While the distances might not seem like much, the non-stop ascent really does hurt. On the first day the G-Force and I “eased” ourselves into the holiday with a ride up the west side of the Tourmalet. It didn’t seem so bad to start with and at the first marker (there’s a marker sign every 1km to tell cyclists and drivers about the gradient over the next 1km, the altitude and the distance to the summit) with 18km to go I was making steady uphill progress and had three gears left to utilise. (I had taken on board the recommendations of various cyclist friends to add a couple of smaller gears to my racer bike.)
By 16km I’d dropped another gear. By 14km I only had one easier gear left. Then, not even halfway to the summit, I realised I was in the easiest gear and would just have to keep on going up very slowly indeed.
Thankfully there were many highlights to keep me pushing the pedals around:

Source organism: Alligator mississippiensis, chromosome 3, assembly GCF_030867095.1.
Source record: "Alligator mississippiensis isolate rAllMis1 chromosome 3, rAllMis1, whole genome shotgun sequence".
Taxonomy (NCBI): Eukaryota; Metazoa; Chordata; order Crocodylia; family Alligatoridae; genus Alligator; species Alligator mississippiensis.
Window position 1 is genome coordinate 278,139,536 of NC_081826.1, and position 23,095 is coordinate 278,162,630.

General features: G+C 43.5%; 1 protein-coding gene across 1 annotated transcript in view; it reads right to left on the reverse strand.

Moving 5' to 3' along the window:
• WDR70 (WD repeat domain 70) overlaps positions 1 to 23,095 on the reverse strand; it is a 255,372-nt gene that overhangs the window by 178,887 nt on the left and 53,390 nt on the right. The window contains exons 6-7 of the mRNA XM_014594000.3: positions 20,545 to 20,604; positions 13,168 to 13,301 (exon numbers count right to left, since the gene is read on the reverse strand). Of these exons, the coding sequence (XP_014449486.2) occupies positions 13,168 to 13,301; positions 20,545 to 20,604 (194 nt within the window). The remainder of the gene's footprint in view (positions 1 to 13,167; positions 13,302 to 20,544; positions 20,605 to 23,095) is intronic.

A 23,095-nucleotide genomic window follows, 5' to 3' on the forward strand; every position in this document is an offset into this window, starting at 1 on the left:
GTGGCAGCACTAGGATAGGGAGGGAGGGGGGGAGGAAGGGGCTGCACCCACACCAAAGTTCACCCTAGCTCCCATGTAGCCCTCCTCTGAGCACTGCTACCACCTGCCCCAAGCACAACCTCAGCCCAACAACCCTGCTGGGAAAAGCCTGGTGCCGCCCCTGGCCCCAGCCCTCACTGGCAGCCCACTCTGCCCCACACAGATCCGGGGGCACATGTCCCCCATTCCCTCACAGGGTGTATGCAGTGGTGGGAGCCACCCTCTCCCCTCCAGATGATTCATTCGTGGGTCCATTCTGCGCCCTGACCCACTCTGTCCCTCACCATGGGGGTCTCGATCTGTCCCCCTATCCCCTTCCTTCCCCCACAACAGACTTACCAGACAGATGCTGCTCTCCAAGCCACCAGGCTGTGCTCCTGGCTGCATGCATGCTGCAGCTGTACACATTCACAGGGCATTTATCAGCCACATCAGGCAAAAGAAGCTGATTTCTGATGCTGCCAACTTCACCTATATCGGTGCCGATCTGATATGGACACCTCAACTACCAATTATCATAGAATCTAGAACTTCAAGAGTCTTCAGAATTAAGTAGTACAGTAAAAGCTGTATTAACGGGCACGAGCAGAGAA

* The views of the mountains and huge waterfalls were more impressive than I can ever recall.
* The many other cyclists, some who passed me and some whom I overtook, were wonderfully friendly and encouraging.
* The G-Force who cycled with me – and egged me on – for as long as he could before settling into a faster pedal rhythm that better suited him.
* The sheep, who wander the mountains and roads and who, at one point, had the courtesy to stop mid-road to let me cycle pass.
* The llamas, who also wander the Tourmalet, and who provide one of the cutest sights you’ll see while cycling.
* The vultures who circle high above in the bright blue sky and provide a fascinating distraction.
However, in the final few kms of the Tourmalet I found I could think of little else but a need to “beat the beast”! At this stage the hairpin bends seemed to get tighter and the gradient became even steeper. I was shocked when two Belgium 70-year-olds who I thought I’d left behind an hour before came past me, pulling for breath at the altitude of 1850m but still steadily cycling onwards – and faster than me!
After this the only incentive I could find to reach the top was how embarrassing it would be to be forced to get off to walk. I wished that I had a lighter bike, stronger leg muscles, a masseur to take the pain from my back and shoulders, someone to wipe the sweat from my forehead, back and butt – and a large G&T.